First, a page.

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Harry Potter and the Sorcerer's Stone by J.K. Rowling
Published by Scholastic Books
Reviewed by Leigh Kimmel
Vernon and Pertunia Dursley were happily normal, thank you very much. Thus it was with much distress that they accepted custody of their orphan nephew, Harry Potter. But they were determined to make the best of it, as they understood the word "best."
To them, that meant making young Harry "normal," even if that meant beating the spirit out of him. Yet somehow there was something in him that refused to be crushed, no matter how hard they exerted themselves. Odd things had a habit of happening around him, and refused to stop happening no matter how harshly or how frequently they punished him. By contrast they unabashedly doted upon their fat, spoiled bully of a son, Dudley, who in their eyes could do no wrong.
Shortly after his eleventh birthday, Harry Potter received a letter that was to take him out of the horrors of number four, Privet Drive and his obnoxious relatives. However, he first had to get it. Vernon Dursley was determined not to let him get it, whatever that might take. The first letter he destroyed. When several more arrived the next day, he nailed the mail slot closed, setting into motion an escalating cycle of ever more letters arriving through unlikely passages -- the windows, the chimney. Even trying to run from them and hide in a miserable hut on the seashore only led to a personal delivery by a giant of a man.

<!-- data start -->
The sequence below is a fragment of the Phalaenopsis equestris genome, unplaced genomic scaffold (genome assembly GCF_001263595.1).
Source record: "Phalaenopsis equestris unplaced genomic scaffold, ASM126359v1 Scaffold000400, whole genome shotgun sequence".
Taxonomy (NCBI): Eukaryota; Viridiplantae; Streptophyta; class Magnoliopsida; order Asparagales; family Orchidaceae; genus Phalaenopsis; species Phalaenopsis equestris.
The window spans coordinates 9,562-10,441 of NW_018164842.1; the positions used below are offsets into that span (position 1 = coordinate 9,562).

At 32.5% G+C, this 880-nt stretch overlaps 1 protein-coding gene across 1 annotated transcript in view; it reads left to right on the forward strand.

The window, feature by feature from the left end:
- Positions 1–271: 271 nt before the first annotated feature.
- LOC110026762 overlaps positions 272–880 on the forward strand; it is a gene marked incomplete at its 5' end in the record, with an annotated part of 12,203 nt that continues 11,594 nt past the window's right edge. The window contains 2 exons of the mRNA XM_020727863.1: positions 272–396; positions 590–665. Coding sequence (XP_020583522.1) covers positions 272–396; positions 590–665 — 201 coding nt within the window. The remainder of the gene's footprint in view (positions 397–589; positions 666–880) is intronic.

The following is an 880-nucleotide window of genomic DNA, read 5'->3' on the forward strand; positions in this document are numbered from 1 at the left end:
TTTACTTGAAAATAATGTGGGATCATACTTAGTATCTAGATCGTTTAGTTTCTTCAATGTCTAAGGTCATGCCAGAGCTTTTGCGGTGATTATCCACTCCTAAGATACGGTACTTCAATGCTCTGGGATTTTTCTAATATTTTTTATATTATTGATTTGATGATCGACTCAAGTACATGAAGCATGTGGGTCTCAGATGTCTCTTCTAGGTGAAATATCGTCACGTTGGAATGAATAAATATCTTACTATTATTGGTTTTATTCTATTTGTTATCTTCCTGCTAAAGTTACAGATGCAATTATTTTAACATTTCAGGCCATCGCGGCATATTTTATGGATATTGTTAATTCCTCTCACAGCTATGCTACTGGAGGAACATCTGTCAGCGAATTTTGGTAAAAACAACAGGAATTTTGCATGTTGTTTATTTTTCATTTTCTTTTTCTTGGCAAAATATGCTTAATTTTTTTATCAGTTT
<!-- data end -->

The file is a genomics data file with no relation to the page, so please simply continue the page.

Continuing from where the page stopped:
Hagrid has no patience with the Dursleys or their mistreatments of Harry, including keeping him entirely ignorant of his heritage. Harry Potter is a wizard, very famous in the wizarding world. The son of two very powerful magic-users, he is the only person to have survived the curse of a certain very powerful Dark Wizard, one so powerful that people avoid saying his name.
It is now time for Harry to come into his heritage and take his place at Hogwarts, the most famous school of witchcraft and wizardry. Hagrid takes him to London, to the hidden Diagon Alley where the wizarding world secretly co-exists with that of Muggles (ordinary, non-magical people), to purchase his school supplies. Then it's off to Platform Nine and Three-quarters at King's Cross station to catch the train that will carry him to Hogwarts.
But his problems aren't over when he arrives. He may be among his own, but wizards and witches are human too, subject to the same faults and failings as Muggles. If anything, having the power to use magic can make them even more harmful. And while the Dark Lord may have been deeply wounded in his disastrous attack on the infant Harry Potter, he is by no means destroyed. Now Harry must face a prejudiced teacher, a bullying classmate, and a shadowy menace from the past. And even doing the right thing can have bittersweet consequences.
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Review posted September 14, 2000
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